Yes it does support testing of 10Gbit/s NICs. But there are often bottle necks that prevent you getting close to the maximum speed. See FAQ below for details.
One solution to avoid bottle necks is by running multiple instances of the test at the same time. This can be done by launching two copies of PerformanceTest and running the Advanced Netowrk Test on two different IP ports. For example ports 1040 and 1041.
What are expected speeds for a 1Gb network card
On a 1Gb Ethernet link you should get around 900 to 950Mbit/sec, in ideal conditions. There are lots of good reasons why you might not see this level of performance however.
Example LAN bandwidth graph
This was on a 1Gb Ethernet link on a local area network.
What are possible performance bottle necks for network speeds
Here are some of the reasons you might be seeing the bandwidth you expect on a local area network (LAN).
- Existing background load on the network or the machines being used for testing
- 100Mb/sec was negotiated by the card / switch instead of 1Gb/s. Maybe due to errors on the link or excessive cable length
- CPU might not be quick enough. Note that single core performance is important for the network test. Multiple cores don't help when you have only a single instance of the test running.
- PCIe bus connecting the network card to the CPU might be too slow
- Cabling problems. e.g. using CAT5 instead of CAT6
- Wrong device driver is loaded up for the network card (NIC)
- Poor TCP/IP settings. For example jumbo Ethernet frames (MTU), PCI burst transfer sizes.
- If the NIC supports processing offload. (called TCP offload engine or TOE)
- Routers / switches / Firewalls are not setup correctly or were never designed for the required speed.
- The connection is high latency due to the machines being far apart, or routing problems causing the wrong route to be selected.
- Low level physical errors on the link, data corruption, electrical issues, re-transmisions, EMI.
- If you are using WiFi, then radio interference, congestion, low signal levels & reflections, can all cause problems.
Tools, like WireShark & NetStat, can help in getting to the bottom of networking problems & to monitor link errors.
On older laptops network speeds are usually limited by the PCMCIA bus speed. You may have a 100 MBps network card, but the PCMCIA bus will not allow transmission rates much above 10 MBps.
You may have to set up a rule allowing access on the port used by the network test. If you don't have direct control over the firewall, you'll have to contact your network administrator. The port number used by the test can be found in the network test dialog. In WIndows 10, you should be prompted automatically to allow PerformanceTest through the firewall at the start of the test. 3rd party firewalls might need to be manually configured.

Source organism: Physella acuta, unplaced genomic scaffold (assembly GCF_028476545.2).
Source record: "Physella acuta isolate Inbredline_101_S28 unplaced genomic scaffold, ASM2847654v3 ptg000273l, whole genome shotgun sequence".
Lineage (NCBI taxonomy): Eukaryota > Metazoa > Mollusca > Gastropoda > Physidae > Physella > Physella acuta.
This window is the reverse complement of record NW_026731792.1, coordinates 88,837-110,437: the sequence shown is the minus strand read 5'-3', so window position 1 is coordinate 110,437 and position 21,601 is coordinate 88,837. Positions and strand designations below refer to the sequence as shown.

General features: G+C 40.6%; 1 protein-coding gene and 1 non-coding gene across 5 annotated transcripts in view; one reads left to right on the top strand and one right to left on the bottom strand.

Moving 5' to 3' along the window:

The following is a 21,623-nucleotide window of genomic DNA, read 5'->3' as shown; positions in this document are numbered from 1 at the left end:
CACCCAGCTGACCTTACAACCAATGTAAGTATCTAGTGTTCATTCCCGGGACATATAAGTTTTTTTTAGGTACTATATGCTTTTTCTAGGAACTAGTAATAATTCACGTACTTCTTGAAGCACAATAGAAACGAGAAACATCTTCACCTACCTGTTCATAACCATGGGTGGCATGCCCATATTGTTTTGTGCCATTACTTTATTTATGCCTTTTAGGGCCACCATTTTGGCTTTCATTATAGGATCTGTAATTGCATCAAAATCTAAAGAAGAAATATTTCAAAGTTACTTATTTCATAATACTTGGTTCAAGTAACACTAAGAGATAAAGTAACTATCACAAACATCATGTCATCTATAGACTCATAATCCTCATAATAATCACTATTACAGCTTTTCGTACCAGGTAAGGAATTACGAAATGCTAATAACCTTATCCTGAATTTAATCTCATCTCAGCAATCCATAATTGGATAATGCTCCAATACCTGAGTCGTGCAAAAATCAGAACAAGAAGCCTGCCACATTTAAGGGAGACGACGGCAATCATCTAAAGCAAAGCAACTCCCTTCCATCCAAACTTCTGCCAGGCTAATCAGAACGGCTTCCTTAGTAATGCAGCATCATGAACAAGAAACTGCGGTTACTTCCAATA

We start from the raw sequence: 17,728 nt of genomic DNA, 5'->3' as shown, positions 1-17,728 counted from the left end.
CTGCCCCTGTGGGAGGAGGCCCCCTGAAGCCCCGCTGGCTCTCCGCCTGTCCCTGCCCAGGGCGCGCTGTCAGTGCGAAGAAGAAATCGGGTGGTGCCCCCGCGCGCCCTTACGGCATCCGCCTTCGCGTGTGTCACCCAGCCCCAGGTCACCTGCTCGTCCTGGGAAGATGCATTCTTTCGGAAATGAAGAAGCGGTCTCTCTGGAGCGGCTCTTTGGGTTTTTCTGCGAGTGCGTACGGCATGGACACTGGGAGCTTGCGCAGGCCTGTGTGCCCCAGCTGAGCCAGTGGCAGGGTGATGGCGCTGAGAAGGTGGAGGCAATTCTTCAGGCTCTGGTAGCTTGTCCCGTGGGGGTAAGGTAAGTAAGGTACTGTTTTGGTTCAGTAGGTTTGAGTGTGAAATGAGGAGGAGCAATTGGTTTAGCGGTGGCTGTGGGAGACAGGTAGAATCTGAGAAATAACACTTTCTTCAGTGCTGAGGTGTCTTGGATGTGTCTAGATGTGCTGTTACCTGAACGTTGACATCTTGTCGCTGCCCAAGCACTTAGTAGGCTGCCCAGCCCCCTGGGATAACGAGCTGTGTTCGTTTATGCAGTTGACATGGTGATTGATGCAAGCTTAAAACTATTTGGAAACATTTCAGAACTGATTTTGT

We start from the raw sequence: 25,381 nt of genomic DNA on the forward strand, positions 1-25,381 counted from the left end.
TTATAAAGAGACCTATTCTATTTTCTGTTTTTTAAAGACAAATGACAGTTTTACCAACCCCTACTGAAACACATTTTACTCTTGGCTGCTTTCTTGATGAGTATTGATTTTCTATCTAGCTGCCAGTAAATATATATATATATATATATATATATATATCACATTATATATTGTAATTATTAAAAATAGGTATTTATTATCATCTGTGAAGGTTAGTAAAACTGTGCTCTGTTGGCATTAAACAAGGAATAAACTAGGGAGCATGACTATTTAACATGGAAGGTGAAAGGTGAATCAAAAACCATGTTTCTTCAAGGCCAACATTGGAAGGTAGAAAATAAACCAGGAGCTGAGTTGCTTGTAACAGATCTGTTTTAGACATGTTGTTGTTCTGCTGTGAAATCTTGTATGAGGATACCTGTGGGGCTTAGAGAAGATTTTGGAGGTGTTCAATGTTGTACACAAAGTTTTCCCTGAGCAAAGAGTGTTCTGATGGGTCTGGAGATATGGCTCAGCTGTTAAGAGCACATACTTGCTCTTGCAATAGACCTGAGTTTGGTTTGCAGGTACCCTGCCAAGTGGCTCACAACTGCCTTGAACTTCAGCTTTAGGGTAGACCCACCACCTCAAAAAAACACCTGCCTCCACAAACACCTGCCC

The most likely causes are:
- You forgot to click on the "Go" button on the server
- In the PerformanceTest Advanced network test window (on the client/sending PC), the IP address entered is incorrect or the port numbers on the client and server PC's do not match. The same port number must be used on both PC's. The IP address of the server PC, must be entered on the client PC.
- A firewall (eg. Microsoft XP firewall or Norton Internet Security Firewall) is turned on for one or both of the PC's LAN connections and this is blocking a connection. Solution: modify the firewall rules to allow this address, port and protocol through the firewall or switch the firewall off (if appropriate).
- The network cards are not working. You should check in device manager that your Network cards are shown as "This device is working properly".
Note: To test connectivity between the Client PC and the Server PC try the following: Open a "Command" window on the Client side PC by selecting "Start", "Run", type in "Command". Once you have the "Command" window open, type "ping <IP-Destination>", substituting <IP-Destination> for the IP address of the Server side PC.
When the Client computer graph shows that nearly the entire bandwidth is utilized for the full test duration of the send session and the receiver shows that after a number of seconds into the test a drop from nearly 100% utilization to 0, the most likely cause is that a router between the PC's is dropping UDP packets.
UDP is not rate adaptive (basically packets are pushed out as quickly the PC can push them out with no consideration whether the packet was received), unlike TCP. A router between the PC's could become congested and hence start dropping the UDP packets, and remain congested until the end of the test (This is of course more likely if the router is a lower end router or there are other users on the network). Depending on your router, you may be able to get UDP statistics on the 'in' and the 'out' ports to confirm this. You could also try connecting the 2 PC's directly (depending on what you are trying to test).